• In the "encapsulating methods within class declarations" example, the author fails to point out that there are really 2 performance metrics to be tested: 1) cost while creating a new instance object and 2) cost while dereferencing a method from an instance object. The provided example only discusses #1 without addressing #2. What's interesting is that, typically, #1 and #2 are mutually exclusive. When methods are defined directly on an instance object, they consume more memory and cycles (because a new function object must be created for each instance object). When methods are defined on the prototype however, they must only be defined once, so the initial overhead is less, but each time the method is dereferenced from the instance object, the cost is slightly higher because the prototype chain must be traversed. A compromise can be had whereby a previously-defined function is defined as a method on each individual instance, thus reducing memory usage, but the cost of initially assigning the method probably won't offset the cost of accessing the method via the prototype down the road.

  • The "encapsulating methods within class declarations" section also lacks an understanding of semantic, language level behaviour and use cases for instance properties and methods, and prototype properties and methods. Comparing instance properties and methods with prototype properties and methods is like comparing a knife with a stealth fighter jet -- yes they can both be lethal, but one is far more efficient and suited to larger scale tasks and the other is suited to individual, "case by case" (ie. instance) tasks. Additionally, any time that data properties are defined on a prototype, it's likely a mistake that will result in bugs.

  • The section under the heading "Unnecessary method calls within conditionals in For Loops" gives an egregiously absurd example that itself misses the point that should've been made: operations in loops have costs, be mindful of this. In addition to this mistake, there is actually no such thing as a "conditional in For Loops"; the author is simply unaware that the actual name is "Expression", as in... IterationStatement, optional Expression.

  • The author advises using Firebug for profiling code, but provides absolutely zero guidance on how to do this, or even a link to any guidance. This article offers step-by-step guidance on using the Chrome developer tools to identify performance bottlenecks -- which, as we mentioned, you should only do after you've done a whole lot of other things you can do to improve your page's performance. The YSlow page offers a good list of things to do to improve page performance.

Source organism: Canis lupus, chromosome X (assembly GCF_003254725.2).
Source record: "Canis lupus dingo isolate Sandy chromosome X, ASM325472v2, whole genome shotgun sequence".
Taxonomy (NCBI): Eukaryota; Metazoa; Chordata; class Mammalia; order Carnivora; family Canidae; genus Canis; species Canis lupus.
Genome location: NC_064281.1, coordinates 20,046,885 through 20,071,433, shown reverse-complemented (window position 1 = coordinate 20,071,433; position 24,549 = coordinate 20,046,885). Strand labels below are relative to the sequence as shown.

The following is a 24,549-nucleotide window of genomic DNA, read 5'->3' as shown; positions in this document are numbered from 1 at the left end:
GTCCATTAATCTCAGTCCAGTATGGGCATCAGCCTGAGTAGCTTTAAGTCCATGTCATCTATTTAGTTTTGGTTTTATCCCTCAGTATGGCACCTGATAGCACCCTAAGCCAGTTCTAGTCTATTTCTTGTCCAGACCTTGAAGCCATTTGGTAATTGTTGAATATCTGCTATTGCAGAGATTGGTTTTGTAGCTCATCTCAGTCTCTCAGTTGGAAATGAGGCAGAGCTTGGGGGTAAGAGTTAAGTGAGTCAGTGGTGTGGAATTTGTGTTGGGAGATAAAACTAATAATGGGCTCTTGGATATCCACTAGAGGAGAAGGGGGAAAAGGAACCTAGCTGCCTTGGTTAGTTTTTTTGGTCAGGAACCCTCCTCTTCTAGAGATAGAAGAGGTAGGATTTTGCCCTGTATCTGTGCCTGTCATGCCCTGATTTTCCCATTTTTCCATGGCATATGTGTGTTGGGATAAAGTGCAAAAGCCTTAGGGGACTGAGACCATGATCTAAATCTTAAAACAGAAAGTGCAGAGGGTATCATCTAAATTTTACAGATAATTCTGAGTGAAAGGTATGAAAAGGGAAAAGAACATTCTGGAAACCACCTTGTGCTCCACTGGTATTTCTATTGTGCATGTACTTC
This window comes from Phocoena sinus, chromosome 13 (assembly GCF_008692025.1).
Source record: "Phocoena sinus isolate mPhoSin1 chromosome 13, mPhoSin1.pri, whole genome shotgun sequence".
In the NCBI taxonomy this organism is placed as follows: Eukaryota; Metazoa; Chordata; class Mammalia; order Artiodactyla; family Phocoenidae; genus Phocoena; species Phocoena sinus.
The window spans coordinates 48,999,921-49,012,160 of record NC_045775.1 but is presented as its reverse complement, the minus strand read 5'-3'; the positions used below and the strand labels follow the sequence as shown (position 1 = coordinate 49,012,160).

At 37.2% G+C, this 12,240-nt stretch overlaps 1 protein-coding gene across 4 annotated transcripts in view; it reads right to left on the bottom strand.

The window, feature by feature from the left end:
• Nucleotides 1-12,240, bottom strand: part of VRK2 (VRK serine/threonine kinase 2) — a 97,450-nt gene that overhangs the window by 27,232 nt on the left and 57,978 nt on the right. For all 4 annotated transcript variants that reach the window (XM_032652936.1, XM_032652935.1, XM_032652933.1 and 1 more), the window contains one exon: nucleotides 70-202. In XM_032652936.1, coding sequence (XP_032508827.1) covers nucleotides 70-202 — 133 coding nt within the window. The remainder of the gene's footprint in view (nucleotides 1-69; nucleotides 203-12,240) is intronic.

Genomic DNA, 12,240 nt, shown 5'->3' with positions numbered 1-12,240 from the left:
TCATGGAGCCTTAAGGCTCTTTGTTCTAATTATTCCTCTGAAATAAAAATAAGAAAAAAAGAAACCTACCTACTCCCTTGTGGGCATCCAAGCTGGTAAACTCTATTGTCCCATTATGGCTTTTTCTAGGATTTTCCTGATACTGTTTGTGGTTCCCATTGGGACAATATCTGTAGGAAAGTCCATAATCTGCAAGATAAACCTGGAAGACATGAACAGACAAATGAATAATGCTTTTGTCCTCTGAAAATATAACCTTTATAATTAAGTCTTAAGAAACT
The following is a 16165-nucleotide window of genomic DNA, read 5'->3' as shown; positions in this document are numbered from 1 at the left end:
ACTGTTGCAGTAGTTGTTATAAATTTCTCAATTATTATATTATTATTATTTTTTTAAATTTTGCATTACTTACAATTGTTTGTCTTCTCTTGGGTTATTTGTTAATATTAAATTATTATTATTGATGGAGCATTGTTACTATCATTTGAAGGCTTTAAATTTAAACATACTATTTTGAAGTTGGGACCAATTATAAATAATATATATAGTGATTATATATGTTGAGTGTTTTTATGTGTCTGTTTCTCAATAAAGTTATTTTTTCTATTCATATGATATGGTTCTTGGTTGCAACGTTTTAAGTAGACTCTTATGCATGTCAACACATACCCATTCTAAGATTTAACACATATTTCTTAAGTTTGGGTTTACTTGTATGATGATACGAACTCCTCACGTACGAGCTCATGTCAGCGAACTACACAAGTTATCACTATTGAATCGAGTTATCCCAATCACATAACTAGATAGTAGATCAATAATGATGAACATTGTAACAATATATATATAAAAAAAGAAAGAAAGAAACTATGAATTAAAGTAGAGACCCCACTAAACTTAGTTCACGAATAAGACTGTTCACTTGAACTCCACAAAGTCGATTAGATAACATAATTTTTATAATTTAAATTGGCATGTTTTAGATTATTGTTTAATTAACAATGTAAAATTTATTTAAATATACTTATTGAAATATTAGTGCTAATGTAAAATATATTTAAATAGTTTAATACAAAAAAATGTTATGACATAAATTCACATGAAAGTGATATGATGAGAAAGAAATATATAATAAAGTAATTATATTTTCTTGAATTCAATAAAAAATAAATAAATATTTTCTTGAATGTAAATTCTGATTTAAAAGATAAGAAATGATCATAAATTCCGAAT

In Summary

Smart people spent their time correcting this article, and this sucks. When misleading and inaccurate content gets published by a prominent site, it falls to a busy community to use its time -- a scarce resource -- to correct said content. Publications that distribute such content should be embarassed, and while authors who create it should perhaps be commended for their efforts, they should strongly consider enlisting a knowledgeable technical reviewer in the future. Goodness knows the publication won't cover their ass for them.

Want to know more? See some debunktastic perf tests :)


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@CycoDawg CycoDawg commented Mar 20, 2016

Well I know I am maybe opening myself up here But this is very interesting, i dont read very much any more I knew a little bit of coding and html stuff But nothing really significant and I admit i have forgotten whatever it was i did know not much call for all that in My Occupation, This was fascinating and couldn't stop reading seems pretty blatant and responsible of the Author....I just think it should be said You All did a very good Job I dont know but I dont see it on here anywhere